Pop Montreal is a great way to get out there and discover new music. The festival has done a great job of promoting local music since its inception, and every year I feel it’s my duty as a Montrealer to go out there and acquaint myself with some of our city’s up and coming talent.
La Vitrola was the setting for a four-band showcase Saturday night. This venue confuses me a little. There’s no sign out front, and no indication you’ve arrived at the right place. Even when you enter, there’s no confirmation until you hit the third floor and see a crude wooden sign over the door. Then you walk in to a sweaty humid room, even on a cool autumn night. It’s oddly laid out with the stage off center, actually just a small platform tucked into the back corner, and another odd stage off the side that seems as superfluous as a third nipple. But then the music starts and you remember the sound is actually fantastic for a small venue, and that’s what really matters isn’t it?
First up was Slight. These guys had some interesting melodies, but ultimately I felt like they were trying a little too hard to be artsy. It sounded forced. Music should sound natural. If they stop forcing it, there could be something much better here. Still, it was a good way to kick off the night.
Mundy’s Bay were definitely my revelation of the night. They picked up the pace and brought a very eclectic sound to the table that blended well with the scene. There were some new-wave tendencies in the rhythm section that hearkened back to the days of New Order, with some heavier instrumentation overlaid with vocal harmonies that reminded me of The Pixies. The band genuinely looked like they were having a blast up there, and that translated into the crowd. “Hope You’re Fine” sounds like it’s ready for radio play, especially on college stations.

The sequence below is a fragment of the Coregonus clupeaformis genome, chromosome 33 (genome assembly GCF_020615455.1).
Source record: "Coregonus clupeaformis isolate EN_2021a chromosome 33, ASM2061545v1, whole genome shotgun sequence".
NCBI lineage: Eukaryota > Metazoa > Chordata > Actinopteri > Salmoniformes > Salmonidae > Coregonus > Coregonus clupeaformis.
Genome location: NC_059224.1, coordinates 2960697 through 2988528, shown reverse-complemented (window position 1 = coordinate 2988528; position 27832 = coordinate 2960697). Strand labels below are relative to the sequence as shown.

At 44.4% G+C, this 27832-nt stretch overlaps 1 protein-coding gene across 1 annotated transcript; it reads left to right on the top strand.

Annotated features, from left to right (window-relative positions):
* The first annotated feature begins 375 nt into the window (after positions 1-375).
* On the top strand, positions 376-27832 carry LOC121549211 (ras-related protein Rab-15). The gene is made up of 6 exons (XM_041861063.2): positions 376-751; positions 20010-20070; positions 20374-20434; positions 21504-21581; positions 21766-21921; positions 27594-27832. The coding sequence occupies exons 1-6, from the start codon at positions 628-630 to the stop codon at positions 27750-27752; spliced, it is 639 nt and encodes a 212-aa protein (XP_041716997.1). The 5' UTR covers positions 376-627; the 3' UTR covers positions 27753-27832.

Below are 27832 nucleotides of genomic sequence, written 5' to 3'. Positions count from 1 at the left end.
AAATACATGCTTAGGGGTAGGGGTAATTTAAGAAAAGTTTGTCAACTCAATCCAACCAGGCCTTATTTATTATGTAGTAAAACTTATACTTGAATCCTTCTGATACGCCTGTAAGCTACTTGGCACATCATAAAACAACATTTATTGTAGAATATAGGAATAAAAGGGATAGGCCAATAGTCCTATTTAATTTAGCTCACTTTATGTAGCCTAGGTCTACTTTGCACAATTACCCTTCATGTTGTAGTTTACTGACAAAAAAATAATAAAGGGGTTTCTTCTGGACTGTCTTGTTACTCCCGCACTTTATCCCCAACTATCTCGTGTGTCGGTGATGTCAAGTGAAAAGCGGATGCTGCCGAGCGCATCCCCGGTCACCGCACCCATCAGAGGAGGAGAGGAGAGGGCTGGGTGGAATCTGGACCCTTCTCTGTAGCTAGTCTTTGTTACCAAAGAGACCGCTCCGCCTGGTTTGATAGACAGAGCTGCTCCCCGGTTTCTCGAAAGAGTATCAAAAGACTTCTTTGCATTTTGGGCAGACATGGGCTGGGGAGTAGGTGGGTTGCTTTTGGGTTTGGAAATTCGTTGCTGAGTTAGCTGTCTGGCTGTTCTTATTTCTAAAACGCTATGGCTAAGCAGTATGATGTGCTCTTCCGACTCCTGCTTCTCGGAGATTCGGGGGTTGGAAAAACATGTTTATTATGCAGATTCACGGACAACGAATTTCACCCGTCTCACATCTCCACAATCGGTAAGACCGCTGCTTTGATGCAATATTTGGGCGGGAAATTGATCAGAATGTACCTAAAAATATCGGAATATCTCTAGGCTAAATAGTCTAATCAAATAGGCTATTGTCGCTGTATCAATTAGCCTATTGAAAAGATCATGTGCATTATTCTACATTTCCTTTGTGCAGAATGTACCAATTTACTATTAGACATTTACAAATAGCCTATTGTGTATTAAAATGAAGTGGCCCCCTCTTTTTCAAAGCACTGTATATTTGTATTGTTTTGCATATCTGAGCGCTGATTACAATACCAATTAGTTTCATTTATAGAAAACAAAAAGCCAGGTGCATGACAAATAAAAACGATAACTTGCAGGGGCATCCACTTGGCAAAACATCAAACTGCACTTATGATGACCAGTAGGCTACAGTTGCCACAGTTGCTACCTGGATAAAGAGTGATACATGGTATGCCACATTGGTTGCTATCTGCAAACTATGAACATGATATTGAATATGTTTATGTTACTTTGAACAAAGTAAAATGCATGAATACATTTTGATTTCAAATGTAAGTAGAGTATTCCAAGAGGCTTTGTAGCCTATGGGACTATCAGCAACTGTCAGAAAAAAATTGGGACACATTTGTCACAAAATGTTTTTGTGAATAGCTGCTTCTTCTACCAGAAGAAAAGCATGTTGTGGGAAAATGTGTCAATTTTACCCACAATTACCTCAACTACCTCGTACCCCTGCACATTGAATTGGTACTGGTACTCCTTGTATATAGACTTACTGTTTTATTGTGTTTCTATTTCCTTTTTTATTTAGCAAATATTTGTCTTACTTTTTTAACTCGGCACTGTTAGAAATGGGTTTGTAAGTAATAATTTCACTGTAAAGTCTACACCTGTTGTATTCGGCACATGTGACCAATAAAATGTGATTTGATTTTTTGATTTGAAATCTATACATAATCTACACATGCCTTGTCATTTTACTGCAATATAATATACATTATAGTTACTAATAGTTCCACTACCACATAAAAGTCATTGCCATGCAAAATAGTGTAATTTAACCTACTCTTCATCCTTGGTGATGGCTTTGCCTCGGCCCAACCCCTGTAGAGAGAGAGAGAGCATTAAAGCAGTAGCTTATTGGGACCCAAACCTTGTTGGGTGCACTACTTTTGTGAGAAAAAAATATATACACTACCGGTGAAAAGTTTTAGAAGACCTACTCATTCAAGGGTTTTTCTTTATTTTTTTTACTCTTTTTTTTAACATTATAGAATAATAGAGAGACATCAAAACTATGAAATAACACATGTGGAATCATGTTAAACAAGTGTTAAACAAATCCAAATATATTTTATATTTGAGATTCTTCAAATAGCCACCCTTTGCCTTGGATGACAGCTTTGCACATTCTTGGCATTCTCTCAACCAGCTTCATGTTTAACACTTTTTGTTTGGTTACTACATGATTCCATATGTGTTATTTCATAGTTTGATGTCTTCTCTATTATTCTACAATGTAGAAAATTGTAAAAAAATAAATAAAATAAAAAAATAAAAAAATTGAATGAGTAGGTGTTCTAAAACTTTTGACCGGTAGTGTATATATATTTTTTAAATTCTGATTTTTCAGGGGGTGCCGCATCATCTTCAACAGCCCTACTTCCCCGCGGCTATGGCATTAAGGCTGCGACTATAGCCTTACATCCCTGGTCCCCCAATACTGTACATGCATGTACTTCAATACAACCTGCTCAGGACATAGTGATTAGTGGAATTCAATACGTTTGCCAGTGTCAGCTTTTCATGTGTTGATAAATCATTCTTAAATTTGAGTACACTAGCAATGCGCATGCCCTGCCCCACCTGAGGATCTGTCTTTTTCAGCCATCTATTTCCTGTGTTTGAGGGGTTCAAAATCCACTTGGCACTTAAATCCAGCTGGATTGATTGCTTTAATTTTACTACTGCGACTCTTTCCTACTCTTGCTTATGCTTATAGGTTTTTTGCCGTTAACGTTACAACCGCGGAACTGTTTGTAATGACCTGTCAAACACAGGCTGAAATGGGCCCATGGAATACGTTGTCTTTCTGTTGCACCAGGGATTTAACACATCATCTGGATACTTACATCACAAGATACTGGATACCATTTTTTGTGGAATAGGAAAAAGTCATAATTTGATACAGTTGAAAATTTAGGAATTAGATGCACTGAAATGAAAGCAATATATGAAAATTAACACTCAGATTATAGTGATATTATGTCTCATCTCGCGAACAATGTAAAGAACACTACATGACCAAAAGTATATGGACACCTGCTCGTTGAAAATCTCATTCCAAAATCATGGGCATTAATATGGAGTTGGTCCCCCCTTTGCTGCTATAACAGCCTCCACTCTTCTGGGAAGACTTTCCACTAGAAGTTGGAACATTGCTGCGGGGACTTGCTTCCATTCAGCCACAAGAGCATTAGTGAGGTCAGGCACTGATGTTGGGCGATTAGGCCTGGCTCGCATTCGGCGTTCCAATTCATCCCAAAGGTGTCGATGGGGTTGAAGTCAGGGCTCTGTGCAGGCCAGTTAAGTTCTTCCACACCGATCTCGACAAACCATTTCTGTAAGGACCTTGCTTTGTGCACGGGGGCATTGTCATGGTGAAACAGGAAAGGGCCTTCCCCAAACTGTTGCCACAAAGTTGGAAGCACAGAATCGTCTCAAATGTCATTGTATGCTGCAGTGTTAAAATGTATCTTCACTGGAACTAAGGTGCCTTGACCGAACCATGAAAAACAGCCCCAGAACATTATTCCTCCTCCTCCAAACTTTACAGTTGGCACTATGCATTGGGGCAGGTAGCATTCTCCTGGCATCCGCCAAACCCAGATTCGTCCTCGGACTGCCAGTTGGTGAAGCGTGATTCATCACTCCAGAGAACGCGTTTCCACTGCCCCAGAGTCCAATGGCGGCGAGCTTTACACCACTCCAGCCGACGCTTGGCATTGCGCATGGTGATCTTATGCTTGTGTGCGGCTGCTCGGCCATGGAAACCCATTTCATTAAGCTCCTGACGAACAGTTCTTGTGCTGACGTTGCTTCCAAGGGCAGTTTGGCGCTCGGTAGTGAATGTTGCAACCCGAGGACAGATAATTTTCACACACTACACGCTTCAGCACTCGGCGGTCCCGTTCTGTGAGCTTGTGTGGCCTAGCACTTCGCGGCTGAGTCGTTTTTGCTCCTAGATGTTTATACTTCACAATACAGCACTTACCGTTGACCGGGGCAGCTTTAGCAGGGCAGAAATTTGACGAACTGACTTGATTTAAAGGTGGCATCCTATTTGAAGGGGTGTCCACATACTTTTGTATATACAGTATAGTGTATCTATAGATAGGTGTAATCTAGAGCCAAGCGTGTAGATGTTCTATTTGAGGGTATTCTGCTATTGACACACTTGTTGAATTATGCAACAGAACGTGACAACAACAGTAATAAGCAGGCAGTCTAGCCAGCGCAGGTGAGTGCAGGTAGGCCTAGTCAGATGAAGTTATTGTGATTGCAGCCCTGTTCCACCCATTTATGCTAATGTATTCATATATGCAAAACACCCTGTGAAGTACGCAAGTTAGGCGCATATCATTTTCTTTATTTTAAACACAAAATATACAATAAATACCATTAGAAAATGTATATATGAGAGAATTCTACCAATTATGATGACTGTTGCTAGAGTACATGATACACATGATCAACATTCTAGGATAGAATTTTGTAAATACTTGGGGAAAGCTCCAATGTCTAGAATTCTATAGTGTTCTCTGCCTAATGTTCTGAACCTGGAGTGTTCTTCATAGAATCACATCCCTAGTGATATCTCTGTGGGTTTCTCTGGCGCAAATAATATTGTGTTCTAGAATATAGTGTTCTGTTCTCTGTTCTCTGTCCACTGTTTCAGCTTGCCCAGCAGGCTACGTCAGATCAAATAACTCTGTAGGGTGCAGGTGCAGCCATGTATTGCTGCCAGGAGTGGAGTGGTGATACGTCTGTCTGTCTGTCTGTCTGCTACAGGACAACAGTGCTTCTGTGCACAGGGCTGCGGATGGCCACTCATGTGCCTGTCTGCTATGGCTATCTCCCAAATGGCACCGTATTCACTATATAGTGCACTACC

Slow Mass snuck onto the bill as imports from Chicago. It didn’t take long for me to think back to the heyday of Sonic Youth; apparently, the house DJ agreed with me when he blasted “Kool Thing” right after their set was done. They had energy for days, and they performed like seasoned veterans. Vocalist Mercedes Webb had a hint of grunge in her voice without sounding dated or like an imitation of a sound that has passed. It sounded fresh.
Headliner Solids have gained some notoriety due to heavy rotation of their single “Haze Away” on local rock radio. This was also a return to Montreal after a tour that saw them bounce around North America and Europe. They seemed very happy to be home, and the crowd was happy to have them. From the second song, the aforementioned “Haze Away,” I witnessed someone run up a speaker and springboard back into the crowd like it was 1997. They played their frenetic brand of rock and brought it hard. It was just rock, no need for other labels or to try and fit in to a specific sound. It was pure, fast, fun, and a great way to cap off the night.
Written by Richard Brunette
Photography by Randy Smith Captura Camera
*edited by Kate Erickson